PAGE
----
Learn more:

Identify prior knowledge

Students are more engaged and ready to learn when they can make links to their existing knowledge. Finding out what students already understand and can do helps teachers target their teaching. With such information teachers can differentiate the context, content, and level of support that will best promote learning.

Teachers and students make use of information gained from sources such as:

  • previous assessments
  • brainstorming as a class or individual activity, for example, by using ‘Know; Want to know; Learned …’ (KWL) charts
  • student interviews
  • practical activities (for example, creating a chart of definitions for the topic using a mix and match activity and publishing this online)
  • using a rich task as a diagnostic tool
  • group learning activities, for example: each group chooses a different business to analyse; takes a large piece of newsprint and different colour marker pens and draws the financial elements (using pictures and diagrams rather than words) specific to the chosen business; and then explains to the class their selection of items for each financial element
  • questioning (teacher to student, student to student, student to teacher)
  • student self-assessment against success criteria for the unit, for example, students identify the knowledge and skills they already have, the things they need to revise, and the areas they are unfamiliar with.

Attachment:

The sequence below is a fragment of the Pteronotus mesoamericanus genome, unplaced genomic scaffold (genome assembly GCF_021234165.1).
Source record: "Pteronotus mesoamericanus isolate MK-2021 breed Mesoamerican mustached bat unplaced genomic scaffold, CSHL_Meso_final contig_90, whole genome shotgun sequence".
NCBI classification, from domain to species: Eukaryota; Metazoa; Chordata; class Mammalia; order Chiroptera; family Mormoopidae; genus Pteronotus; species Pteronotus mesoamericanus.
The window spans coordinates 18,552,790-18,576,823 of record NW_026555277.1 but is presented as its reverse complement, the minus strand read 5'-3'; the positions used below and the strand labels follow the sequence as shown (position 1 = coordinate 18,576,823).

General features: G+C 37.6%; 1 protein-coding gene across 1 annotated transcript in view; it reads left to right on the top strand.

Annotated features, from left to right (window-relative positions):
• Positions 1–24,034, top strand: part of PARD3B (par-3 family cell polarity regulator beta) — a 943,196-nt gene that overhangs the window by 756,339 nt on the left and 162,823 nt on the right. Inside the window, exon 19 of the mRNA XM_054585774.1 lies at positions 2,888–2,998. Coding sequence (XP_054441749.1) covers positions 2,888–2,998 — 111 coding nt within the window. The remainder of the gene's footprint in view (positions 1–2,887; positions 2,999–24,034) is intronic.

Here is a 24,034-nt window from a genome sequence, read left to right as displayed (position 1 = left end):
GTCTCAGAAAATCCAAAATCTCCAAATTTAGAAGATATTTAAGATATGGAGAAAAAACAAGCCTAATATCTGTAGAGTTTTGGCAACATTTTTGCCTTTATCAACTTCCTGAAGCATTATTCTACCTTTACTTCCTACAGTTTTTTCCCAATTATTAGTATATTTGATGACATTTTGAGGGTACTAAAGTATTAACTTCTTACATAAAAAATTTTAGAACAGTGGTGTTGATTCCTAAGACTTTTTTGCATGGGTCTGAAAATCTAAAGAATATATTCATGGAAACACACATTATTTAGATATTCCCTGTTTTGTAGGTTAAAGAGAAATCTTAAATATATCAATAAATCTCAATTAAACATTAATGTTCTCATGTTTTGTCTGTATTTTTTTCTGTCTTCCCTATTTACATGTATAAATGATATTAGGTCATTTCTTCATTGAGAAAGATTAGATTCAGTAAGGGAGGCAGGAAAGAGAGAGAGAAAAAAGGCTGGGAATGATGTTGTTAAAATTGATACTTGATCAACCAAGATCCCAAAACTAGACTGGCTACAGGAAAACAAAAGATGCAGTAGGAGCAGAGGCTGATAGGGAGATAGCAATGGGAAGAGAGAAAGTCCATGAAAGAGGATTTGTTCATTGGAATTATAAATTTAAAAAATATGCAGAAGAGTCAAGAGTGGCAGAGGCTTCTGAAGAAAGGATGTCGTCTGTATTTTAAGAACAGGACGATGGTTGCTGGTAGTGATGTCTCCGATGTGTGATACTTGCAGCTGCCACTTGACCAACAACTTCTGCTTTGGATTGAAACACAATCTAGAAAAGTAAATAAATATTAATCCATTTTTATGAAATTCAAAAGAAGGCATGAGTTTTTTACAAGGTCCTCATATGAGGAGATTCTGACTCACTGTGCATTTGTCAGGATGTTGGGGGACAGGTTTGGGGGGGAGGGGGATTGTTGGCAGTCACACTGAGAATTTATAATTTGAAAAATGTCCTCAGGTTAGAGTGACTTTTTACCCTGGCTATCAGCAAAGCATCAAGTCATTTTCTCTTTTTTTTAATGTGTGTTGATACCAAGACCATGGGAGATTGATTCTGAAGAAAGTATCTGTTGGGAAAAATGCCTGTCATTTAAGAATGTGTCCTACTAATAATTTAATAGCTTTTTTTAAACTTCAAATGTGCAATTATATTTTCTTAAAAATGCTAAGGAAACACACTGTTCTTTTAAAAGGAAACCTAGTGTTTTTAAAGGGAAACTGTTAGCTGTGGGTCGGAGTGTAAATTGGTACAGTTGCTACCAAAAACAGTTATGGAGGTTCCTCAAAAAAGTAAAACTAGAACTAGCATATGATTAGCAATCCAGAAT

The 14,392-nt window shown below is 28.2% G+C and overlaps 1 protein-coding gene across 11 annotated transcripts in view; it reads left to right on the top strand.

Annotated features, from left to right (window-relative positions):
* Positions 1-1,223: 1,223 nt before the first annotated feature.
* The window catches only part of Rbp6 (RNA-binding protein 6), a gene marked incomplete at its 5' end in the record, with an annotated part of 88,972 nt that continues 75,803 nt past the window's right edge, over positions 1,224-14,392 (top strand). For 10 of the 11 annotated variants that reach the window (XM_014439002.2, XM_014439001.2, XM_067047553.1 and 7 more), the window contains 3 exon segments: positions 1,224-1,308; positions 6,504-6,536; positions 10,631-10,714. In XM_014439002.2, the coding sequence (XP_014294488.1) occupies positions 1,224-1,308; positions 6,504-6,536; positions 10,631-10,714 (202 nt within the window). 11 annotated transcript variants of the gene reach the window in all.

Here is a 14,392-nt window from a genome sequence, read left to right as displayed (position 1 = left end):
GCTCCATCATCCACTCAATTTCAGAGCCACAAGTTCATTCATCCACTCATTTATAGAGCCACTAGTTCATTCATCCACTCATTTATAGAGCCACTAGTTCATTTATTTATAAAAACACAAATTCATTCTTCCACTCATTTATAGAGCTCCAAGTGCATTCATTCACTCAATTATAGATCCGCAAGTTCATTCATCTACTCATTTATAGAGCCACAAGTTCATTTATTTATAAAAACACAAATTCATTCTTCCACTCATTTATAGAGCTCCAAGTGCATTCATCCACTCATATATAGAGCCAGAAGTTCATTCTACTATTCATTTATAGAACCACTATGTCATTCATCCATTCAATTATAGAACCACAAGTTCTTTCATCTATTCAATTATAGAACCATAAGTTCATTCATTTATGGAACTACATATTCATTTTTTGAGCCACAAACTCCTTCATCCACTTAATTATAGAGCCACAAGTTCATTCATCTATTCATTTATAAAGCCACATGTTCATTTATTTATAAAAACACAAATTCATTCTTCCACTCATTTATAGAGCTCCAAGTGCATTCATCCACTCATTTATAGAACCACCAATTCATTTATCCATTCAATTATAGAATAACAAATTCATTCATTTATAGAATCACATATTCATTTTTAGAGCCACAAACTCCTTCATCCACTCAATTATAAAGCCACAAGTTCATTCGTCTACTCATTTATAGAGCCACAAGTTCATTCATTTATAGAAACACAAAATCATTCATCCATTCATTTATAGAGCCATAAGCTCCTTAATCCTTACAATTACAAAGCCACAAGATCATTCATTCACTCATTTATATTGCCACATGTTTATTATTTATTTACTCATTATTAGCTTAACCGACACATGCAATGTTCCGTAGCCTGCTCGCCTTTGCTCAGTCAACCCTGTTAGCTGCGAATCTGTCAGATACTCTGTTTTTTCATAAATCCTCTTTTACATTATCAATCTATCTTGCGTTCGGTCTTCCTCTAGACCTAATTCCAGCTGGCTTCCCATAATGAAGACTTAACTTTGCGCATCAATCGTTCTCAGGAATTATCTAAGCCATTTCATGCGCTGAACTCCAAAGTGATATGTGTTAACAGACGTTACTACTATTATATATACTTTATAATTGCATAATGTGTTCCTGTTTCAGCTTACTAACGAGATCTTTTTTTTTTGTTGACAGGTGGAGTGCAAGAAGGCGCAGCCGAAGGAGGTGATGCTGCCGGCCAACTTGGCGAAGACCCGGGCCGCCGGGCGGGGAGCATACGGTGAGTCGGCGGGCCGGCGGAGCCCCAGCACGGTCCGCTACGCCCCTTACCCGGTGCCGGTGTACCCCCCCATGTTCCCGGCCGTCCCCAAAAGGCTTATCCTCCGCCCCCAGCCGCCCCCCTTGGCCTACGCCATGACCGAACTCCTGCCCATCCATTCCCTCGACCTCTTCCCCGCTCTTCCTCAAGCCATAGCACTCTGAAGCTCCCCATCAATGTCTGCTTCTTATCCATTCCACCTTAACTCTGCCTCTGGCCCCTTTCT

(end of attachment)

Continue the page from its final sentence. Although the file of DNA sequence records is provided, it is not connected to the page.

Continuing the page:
It is also helpful to find out background information about students, culturally locating them in the class.

Monitor learning progress

The purpose of monitoring learning progress is to help teacher and students:

  • understand what the students are actually learning
  • access feedback that will enhance the teacher’s teaching and the students’ learning
  • plan the next episode or phase and address gaps in understanding.

Successful monitoring relies on developing learning focused relationships between the teacher and his or her students, the students themselves, and the students and teacher.

Teacher-student diagram.


What are we trying to learn?

‘We are doing a reconciliation on our bank statement but what are we learning as we do that?’ (The intended learning could be understanding how to record cash transactions and how the bank records those same transactions, why there might be differences that need to be reconciled, and why that is important from the students’ perspective.)

Why is it important to learn this?

Questions for students include: